Interview with Michelle Papayannakos

Sustainable Development Specialist at RSSB

How long have you been in the rail industry? What brought you to the railway industry? (why did you join the rail sector or what inspired you to join the rail sector?)

I have been in the railway industry for 9 years. I was quite fortunate to join the sector through chance rather than deliberate choice because at the time it was a big recruiter and had quite a number of positions open.

What does your role consist of? What is a typical day?

I work helping the rail industry embed the 10 Railway Sustainable Development Principles that were relaunched this May by the then Rail Minister Claire Perry. Every day for me is extremely varied. One moment I can be working with colleagues in government on a policy issue the next I can be in a meeting with the communications team to work out how best to enable industry engagement for the Rail Carbon Tool.

How do you balance home and work life? What advice would you give to other women?

It can be a challenge, I would say it involves effective time management and discipline to switch off the mobile phone at home! I think everyone has to find something that works for them and importantly to recognise when it isn’t working.

What is it about the industry that you love? (what do you find most rewarding in your career?)

Someone once told me that the rail industry is like a family, and I couldn’t agree more. Especially in my current role, maintaining communication and good relationships with stakeholders and colleagues across the industry is critical to improving sustainable development culture.

What would you say is the achievement you are most proud of?

I played a small part working on the redevelopment at Kings Cross Station.  It is an architectural feat, a great station as well as being a major catalyst for regeneration in the surrounding environ.

In your career, what is the biggest challenge you had to overcome?

I think one of the biggest challenges was and continues to be getting the railway industry to think more widely as its role as part of a multi modal transport system. It can be very easy for projects to have narrow vision on project delivery especially time and cost.  Embedding sustainability where the agenda focuses on intergenerational justice can be an abstract concept to a teams focus on delivering set scoped projects. I find it’s important to recognise the levers in changing behaviour – it could be a standard change or it could be working with individuals. For example, LED lights are proven to be cheaper to run and better from a sustainability perspective so why are railway projects not installing these as the norm and how can I in my role contribute to changing this?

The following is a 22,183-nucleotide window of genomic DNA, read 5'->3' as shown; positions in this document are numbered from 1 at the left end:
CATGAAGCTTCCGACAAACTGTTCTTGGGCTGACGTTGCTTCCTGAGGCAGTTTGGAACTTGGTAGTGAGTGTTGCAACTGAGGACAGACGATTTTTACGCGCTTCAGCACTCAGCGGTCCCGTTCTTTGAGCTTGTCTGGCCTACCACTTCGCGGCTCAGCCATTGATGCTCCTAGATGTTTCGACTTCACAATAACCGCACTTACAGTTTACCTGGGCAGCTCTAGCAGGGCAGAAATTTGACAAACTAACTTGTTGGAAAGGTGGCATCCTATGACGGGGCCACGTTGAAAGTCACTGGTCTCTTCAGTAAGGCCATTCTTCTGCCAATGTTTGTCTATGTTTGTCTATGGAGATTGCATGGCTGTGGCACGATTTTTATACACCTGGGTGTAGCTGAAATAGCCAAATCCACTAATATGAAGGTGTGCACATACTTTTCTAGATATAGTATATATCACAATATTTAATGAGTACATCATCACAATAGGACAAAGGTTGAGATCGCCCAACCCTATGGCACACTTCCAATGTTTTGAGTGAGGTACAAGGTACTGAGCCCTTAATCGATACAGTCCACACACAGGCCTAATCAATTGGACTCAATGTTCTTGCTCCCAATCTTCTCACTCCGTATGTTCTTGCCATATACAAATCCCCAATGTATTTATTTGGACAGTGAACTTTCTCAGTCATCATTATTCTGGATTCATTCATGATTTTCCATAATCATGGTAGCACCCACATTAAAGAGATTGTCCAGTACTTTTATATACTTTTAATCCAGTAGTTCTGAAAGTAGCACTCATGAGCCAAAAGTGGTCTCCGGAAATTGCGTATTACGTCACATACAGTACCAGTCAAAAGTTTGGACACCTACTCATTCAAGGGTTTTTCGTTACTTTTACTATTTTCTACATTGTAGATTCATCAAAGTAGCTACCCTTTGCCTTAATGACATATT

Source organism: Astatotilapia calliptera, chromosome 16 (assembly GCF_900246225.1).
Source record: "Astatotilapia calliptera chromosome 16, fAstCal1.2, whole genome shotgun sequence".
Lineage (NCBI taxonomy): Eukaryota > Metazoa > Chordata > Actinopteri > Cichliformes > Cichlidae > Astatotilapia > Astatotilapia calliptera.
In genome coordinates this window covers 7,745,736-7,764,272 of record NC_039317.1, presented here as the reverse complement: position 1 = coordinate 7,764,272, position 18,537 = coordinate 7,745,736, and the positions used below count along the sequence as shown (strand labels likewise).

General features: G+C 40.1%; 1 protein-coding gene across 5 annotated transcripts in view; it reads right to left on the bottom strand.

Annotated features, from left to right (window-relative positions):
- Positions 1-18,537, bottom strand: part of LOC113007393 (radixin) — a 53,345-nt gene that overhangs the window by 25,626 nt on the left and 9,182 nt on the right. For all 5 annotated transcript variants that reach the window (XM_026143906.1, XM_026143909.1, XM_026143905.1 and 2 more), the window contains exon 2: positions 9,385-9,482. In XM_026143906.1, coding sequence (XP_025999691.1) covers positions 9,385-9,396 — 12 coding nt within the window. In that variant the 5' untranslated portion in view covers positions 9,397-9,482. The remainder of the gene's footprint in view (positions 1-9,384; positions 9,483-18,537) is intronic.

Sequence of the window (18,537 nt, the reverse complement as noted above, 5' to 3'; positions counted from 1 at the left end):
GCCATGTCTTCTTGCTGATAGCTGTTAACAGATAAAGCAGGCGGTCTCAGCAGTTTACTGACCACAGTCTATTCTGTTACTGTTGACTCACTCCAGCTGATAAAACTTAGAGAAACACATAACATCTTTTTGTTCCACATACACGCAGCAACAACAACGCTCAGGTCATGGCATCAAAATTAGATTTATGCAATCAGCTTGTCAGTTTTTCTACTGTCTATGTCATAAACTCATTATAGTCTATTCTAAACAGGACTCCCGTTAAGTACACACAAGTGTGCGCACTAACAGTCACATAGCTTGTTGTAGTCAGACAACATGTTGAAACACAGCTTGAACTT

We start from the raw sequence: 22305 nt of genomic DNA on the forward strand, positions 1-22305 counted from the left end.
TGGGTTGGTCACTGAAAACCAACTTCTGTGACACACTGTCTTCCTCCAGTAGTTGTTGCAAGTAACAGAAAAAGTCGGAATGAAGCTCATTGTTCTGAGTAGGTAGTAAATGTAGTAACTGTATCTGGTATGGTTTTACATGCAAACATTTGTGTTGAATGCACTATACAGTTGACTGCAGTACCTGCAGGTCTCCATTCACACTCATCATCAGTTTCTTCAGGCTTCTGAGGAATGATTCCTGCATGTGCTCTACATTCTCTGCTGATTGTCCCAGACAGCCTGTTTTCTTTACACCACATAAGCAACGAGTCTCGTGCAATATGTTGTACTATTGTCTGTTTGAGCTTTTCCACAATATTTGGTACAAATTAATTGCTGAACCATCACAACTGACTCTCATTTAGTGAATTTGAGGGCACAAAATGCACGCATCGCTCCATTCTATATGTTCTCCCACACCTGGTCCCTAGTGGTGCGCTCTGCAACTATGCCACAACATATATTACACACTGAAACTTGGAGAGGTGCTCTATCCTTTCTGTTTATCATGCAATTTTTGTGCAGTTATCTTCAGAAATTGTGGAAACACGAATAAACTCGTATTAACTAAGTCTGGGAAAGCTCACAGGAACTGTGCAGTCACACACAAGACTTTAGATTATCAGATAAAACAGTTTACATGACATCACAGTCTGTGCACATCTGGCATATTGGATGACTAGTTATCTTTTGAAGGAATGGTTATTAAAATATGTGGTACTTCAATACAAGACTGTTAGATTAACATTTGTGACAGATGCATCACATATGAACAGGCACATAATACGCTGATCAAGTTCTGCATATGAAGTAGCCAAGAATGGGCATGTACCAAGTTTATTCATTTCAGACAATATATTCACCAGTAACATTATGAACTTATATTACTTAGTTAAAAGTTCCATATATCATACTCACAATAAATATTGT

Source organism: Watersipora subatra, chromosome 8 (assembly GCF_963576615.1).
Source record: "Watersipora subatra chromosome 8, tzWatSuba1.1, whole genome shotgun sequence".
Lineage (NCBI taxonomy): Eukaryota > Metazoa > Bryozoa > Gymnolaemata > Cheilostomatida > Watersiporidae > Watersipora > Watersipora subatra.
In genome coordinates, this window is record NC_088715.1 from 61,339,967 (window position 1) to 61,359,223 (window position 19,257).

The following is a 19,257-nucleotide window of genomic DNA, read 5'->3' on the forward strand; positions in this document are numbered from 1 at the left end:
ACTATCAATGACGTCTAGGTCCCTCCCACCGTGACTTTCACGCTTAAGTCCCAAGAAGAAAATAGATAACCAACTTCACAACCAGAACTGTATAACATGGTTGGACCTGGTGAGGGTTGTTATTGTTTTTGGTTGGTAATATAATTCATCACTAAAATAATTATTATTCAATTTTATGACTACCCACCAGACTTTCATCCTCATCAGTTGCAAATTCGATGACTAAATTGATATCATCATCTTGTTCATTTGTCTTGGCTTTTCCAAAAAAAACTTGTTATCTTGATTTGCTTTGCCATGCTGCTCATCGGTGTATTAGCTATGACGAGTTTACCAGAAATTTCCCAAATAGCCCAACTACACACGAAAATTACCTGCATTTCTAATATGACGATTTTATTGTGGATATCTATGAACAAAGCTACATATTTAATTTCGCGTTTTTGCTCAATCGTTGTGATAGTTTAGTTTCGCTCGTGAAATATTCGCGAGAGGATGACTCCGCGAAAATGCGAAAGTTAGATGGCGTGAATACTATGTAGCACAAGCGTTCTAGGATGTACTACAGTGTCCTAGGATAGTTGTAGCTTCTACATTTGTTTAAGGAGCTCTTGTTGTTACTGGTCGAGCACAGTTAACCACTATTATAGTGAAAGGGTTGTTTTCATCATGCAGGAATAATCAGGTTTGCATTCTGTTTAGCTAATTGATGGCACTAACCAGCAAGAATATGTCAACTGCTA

Has anyone inspired you during your career (and, if so who and why?)

I have a mentor who is fantastic in providing, support and advice in terms of career decisions.

In your opinion, what is the recipe for success – for a team, career, or otherwise?

I think you have to recognise early on what motivates you and keep reminding yourself of this.  No person is an island and it is important to nurture relationships. I also am a great believer of you only get out what you put in!

Do you think women handle leadership roles differently from men?

I wouldn’t pin point differences as a gender issue. I think everyone is individual and the quality leadership is not led by whether someone is female or male but by more general personality.

What do you see as the challenges to attracting more women into rail and what do you think could be done to make a difference?

I think that there is an inherent cultural bias for the railway not to be considered as a career destination generally not just for women. I think everyone has a role to play in changing this. From when someone might be recruiting to make sure that advert reaches the widest reach possible audience, to considering how the job title could affect those who might consider applying. For example, it has been shown that roles advertised as ‘train guard’ and ‘customer service’ get very different applicants!

What advice would you give to young women / other women working in rail?

I would say work in building relationships and network as they can prove invaluable in the future.  Always take opportunities when presented. And as my first boss once told me (many years later which I didn’t know at the time), ‘no one ever accepts their first pay offer at interview’ always push for more!

 

Interviewed October 2016